For every 1 hour that ambulatory care physicians spend with patients, they spend nearly 2 hours on electronic health records (EHR) and desk work during a regular office day. They also spend additional 1 to 2 hours of personal time at home each night to “keep up,” according to a time-and-motion study published September 6, 2016 in Annals of Internal Medicine.
So much time spent on EHRs instead of on patient care could be contributing to physician burnout, according to the study which was led by researchers from the American Medical Association (AMA).
“Time spent in meaningful interactions with patients and the ability to provide high-quality care are powerful drivers of physician career satisfaction,” the authors noted. “Dissatisfaction among physicians with how their time and skills are used is widespread and growing. Fifty-four percent of U.S. physicians experience some sign of burnout, an increase from 46% in 3 years.”
Although career satisfaction and physician burnout have been widely reported recently, little is known about how physicians actually allocate their time. For this study, which was funded by AMA, researchers observed 57 U.S. physicians in 4 states to record how they spent their time in ambulatory practice. Physicians were in primary care practices (family medicine and internal medicine) or specialty practices (cardiology and orthopedics). Of the 57 physicians, 21 also completed diaries about their after-hours work.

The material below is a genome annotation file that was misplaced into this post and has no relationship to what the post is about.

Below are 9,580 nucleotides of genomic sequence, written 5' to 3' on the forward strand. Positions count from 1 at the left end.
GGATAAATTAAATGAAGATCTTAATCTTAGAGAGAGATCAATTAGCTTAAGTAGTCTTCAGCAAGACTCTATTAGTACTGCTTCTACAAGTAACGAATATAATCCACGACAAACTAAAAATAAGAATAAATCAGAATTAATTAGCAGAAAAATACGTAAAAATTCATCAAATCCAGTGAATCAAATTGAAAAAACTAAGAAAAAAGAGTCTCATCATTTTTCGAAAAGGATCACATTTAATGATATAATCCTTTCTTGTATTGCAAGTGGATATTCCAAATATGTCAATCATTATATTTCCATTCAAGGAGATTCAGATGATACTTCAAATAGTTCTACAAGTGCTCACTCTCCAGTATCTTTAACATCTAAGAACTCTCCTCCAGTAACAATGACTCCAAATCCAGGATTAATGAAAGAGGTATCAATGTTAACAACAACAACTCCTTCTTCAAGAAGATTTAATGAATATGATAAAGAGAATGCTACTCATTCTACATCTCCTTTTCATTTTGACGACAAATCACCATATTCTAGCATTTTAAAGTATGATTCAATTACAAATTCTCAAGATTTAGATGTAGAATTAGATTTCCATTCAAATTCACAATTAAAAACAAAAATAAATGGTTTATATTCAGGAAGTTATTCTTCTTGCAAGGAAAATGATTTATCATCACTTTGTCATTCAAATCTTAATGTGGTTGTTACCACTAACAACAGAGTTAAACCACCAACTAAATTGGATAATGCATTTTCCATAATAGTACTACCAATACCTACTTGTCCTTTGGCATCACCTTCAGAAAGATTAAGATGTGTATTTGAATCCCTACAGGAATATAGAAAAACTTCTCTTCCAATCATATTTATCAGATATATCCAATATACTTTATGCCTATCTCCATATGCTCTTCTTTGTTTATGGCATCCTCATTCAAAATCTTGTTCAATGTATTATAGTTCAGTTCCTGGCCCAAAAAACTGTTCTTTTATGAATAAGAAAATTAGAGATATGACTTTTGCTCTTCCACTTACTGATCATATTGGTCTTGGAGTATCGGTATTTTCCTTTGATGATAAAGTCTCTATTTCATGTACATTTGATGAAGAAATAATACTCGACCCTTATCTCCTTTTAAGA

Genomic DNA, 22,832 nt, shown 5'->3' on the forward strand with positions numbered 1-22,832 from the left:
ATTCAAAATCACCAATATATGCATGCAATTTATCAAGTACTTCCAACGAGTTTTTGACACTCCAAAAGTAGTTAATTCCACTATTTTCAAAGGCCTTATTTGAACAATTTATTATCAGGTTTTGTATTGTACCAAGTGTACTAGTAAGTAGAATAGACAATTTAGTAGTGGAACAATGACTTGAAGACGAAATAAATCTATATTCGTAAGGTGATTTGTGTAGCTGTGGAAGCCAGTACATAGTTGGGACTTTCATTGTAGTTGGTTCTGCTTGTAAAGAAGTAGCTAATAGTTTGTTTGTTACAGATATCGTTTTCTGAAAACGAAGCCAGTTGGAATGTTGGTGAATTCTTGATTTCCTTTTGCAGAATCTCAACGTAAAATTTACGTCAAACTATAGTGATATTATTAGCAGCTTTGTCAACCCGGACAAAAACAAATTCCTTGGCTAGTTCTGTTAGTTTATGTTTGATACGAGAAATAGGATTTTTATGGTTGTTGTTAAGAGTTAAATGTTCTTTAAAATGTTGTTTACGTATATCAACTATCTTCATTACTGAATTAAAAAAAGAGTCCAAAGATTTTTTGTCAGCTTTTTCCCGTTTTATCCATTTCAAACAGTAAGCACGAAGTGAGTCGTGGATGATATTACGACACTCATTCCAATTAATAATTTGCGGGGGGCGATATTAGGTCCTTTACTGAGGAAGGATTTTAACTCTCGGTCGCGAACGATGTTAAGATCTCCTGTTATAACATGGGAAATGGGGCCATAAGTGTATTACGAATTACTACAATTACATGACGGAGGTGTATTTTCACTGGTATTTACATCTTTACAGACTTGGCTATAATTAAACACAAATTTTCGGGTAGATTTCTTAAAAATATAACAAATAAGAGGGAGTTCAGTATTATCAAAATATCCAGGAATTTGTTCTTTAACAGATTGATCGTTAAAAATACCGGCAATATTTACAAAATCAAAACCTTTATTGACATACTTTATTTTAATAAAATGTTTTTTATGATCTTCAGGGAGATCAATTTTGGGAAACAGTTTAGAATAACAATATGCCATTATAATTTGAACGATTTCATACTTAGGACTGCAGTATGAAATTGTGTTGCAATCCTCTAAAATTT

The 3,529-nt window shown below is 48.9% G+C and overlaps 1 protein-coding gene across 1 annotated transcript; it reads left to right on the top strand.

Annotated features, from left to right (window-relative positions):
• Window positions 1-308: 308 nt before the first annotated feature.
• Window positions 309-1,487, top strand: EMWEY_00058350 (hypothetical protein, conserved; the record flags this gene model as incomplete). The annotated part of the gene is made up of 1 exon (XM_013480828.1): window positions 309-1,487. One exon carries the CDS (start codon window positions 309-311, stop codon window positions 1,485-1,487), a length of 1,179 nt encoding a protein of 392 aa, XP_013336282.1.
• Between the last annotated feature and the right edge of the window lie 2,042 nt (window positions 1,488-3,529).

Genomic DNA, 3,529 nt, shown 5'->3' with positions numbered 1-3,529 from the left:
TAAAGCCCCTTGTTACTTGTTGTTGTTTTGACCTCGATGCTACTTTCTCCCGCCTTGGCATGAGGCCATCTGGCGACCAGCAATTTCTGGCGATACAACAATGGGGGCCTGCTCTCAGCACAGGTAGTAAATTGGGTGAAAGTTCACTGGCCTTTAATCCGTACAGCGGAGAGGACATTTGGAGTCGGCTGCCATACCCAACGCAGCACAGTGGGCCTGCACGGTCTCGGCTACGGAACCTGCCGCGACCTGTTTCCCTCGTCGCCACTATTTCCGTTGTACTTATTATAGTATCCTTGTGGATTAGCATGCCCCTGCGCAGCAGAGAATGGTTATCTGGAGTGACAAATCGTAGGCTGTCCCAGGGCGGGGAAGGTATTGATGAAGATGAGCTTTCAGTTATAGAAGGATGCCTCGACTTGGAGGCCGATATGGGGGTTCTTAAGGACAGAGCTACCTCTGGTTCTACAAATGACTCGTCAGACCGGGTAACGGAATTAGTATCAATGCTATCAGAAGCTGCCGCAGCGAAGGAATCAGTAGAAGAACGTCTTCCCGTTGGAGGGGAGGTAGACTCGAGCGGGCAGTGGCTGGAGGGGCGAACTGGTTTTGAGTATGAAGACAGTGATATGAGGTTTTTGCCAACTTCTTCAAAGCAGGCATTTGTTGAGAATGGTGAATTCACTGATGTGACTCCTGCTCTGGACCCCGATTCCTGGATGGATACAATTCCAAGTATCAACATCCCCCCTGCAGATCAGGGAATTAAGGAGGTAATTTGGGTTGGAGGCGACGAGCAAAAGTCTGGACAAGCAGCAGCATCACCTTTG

The researchers found that physicians spent 27% of their total office day on direct clinical face time with patients and more than 49% of their time on EHRs and desk work. In the exam room, physicians spent about 53% of the time on direct clinical patient interaction and 37% on EHRs and desk work.
The physicians who completed after-hours diaries reported 1 to 2 hours of additional work each night, devoted mostly to EHRs.
“Our results suggest that documentation support with either dictation or documentation assistant services may increase direct clinical face time with patients,” the authors noted.
“Electronic health records were implemented to improve the efficiency and quality of patient care, but they have yet to achieve that promise,” wrote Susan Hingle, MD, of Southern Illinois University School of Medicine in Springfield, IL, in an accompanying editorial. “Now is the time to go beyond complaining about EHRs and other practice hassles and to make needed changes to the health care system that will redirect our focus from the computer screen to our patients and help us rediscover the joy of medicine.”
Additional research could examine the effect of such strategies as scribes or advanced care teams on practice efficiency, physician burnout, and patient satisfaction, Dr. Hingle suggested.
Because this study included self-selected participants in high-performing practices, the researchers acknowledged that the findings may not necessarily apply to other settings.